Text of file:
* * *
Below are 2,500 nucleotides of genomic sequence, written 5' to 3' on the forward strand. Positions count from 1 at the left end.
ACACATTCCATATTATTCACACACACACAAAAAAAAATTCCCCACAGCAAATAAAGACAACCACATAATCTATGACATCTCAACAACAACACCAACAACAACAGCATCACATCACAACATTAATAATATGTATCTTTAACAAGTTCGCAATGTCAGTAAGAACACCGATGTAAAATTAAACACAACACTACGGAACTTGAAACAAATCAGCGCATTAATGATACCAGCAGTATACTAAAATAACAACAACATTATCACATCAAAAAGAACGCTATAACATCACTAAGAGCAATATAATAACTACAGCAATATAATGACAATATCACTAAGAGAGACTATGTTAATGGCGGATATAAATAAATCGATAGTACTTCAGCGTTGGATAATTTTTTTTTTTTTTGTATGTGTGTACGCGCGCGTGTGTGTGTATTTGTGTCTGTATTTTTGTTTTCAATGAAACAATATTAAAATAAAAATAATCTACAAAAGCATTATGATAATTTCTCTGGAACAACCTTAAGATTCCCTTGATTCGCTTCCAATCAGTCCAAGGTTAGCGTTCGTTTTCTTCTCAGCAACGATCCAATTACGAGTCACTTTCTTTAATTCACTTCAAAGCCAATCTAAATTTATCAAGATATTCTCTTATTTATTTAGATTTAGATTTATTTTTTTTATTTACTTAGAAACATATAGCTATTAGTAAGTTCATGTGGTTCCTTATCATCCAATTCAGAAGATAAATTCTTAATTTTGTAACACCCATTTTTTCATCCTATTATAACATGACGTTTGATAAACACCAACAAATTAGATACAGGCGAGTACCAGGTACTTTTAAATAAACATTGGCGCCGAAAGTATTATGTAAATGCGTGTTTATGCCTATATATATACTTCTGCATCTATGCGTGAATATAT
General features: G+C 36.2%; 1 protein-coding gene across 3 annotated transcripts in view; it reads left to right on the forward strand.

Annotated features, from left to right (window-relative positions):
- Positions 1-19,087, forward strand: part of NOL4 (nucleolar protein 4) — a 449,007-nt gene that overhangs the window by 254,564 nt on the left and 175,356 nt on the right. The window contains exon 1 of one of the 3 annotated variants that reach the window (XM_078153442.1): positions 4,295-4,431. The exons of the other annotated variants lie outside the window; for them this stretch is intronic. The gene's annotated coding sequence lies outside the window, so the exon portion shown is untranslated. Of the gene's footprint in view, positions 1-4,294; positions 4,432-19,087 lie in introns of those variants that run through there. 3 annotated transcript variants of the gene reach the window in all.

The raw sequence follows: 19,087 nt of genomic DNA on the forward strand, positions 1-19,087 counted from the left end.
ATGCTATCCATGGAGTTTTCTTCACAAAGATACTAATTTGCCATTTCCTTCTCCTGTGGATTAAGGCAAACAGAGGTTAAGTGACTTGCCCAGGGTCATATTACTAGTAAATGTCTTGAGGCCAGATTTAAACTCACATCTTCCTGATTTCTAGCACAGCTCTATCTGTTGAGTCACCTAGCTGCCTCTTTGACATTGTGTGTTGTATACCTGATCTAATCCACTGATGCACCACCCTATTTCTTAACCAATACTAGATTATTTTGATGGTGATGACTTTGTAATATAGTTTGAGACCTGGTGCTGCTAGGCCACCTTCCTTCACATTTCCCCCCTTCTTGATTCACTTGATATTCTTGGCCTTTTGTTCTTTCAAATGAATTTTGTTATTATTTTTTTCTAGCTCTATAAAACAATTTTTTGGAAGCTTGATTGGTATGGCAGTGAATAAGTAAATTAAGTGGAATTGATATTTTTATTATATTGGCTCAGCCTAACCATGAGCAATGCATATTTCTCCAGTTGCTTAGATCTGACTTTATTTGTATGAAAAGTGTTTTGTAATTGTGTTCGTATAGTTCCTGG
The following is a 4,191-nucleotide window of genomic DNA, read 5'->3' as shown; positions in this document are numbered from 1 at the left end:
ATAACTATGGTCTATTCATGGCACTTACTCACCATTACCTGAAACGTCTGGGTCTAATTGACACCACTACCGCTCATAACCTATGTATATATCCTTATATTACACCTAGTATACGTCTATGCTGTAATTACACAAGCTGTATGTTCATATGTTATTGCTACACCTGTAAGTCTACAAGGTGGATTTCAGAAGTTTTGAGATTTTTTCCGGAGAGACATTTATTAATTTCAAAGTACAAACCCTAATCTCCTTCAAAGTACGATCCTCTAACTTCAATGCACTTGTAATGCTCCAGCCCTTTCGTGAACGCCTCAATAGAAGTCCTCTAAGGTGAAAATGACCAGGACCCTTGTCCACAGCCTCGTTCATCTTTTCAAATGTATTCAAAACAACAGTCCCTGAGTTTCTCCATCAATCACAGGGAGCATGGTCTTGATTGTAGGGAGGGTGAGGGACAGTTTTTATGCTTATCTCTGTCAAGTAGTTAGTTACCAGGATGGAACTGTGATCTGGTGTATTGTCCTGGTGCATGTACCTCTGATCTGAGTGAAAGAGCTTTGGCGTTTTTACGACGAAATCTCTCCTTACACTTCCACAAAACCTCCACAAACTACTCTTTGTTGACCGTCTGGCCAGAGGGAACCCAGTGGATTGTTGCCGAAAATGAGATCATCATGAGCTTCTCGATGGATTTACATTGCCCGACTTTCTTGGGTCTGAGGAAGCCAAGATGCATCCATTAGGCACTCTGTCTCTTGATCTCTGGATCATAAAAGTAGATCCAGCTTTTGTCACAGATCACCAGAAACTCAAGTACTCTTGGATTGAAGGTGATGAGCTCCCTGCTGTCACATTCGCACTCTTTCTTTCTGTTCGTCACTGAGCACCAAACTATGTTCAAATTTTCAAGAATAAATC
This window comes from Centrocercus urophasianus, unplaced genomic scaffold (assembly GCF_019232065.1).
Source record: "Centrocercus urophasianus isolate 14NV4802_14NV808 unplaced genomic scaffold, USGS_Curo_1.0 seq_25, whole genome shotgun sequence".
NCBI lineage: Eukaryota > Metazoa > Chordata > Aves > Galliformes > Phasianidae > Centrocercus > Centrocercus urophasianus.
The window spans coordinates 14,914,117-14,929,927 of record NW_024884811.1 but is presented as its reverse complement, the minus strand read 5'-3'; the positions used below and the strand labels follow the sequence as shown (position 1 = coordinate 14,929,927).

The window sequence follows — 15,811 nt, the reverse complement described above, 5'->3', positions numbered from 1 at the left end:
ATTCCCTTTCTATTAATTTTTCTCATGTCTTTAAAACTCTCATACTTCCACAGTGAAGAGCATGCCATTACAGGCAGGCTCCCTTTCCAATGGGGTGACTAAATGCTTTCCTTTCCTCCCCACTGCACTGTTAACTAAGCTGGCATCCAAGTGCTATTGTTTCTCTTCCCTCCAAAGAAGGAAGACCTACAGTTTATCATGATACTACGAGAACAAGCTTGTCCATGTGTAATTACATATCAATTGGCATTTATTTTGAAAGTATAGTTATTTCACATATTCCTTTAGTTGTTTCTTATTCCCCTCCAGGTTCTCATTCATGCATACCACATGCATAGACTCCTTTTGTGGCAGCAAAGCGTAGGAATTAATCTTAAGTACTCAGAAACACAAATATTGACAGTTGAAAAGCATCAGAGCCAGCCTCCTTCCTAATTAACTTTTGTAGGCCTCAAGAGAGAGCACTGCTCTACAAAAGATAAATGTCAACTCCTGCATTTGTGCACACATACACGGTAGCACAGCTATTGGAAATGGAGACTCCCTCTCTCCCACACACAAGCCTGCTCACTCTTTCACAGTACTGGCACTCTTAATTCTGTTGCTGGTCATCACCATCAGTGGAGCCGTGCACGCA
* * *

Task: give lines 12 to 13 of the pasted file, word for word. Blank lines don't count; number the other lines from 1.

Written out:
NCBI lineage: Eukaryota > Metazoa > Chordata > Aves > Galliformes > Phasianidae > Centrocercus > Centrocercus urophasianus.
The window spans coordinates 14,914,117-14,929,927 of record NW_024884811.1 but is presented as its reverse complement, the minus strand read 5'-3'; the positions used below and the strand labels follow the sequence as shown (position 1 = coordinate 14,929,927).